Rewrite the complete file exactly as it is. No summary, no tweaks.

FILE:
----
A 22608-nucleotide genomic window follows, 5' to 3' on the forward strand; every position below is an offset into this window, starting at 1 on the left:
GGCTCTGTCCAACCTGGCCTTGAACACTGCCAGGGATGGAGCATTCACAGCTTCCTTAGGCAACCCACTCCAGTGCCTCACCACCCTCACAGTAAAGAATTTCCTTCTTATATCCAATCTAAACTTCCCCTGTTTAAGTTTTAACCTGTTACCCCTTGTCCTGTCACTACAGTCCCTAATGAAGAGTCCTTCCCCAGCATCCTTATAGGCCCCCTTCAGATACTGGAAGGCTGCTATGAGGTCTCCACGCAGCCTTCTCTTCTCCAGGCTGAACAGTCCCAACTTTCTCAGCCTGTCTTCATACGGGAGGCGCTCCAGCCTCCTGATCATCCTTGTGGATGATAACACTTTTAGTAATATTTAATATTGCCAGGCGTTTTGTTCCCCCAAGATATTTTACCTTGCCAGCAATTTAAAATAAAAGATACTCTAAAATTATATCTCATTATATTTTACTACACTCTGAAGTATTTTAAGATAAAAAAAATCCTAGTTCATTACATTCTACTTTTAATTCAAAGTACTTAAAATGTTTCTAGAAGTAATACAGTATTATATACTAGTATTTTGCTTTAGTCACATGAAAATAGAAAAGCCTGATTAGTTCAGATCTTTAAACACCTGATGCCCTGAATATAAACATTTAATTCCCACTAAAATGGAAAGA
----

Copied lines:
A 22608-nucleotide genomic window follows, 5' to 3' on the forward strand; every position below is an offset into this window, starting at 1 on the left:
GGCTCTGTCCAACCTGGCCTTGAACACTGCCAGGGATGGAGCATTCACAGCTTCCTTAGGCAACCCACTCCAGTGCCTCACCACCCTCACAGTAAAGAATTTCCTTCTTATATCCAATCTAAACTTCCCCTGTTTAAGTTTTAACCTGTTACCCCTTGTCCTGTCACTACAGTCCCTAATGAAGAGTCCTTCCCCAGCATCCTTATAGGCCCCCTTCAGATACTGGAAGGCTGCTATGAGGTCTCCACGCAGCCTTCTCTTCTCCAGGCTGAACAGTCCCAACTTTCTCAGCCTGTCTTCATACGGGAGGCGCTCCAGCCTCCTGATCATCCTTGTGGATGATAACACTTTTAGTAATATTTAATATTGCCAGGCGTTTTGTTCCCCCAAGATATTTTACCTTGCCAGCAATTTAAAATAAAAGATACTCTAAAATTATATCTCATTATATTTTACTACACTCTGAAGTATTTTAAGATAAAAAAAATCCTAGTTCATTACATTCTACTTTTAATTCAAAGTACTTAAAATGTTTCTAGAAGTAATACAGTATTATATACTAGTATTTTGCTTTAGTCACATGAAAATAGAAAAGCCTGATTAGTTCAGATCTTTAAACACCTGATGCCCTGAATATAAACATTTAATTCCCACTAAAATGGAAAGA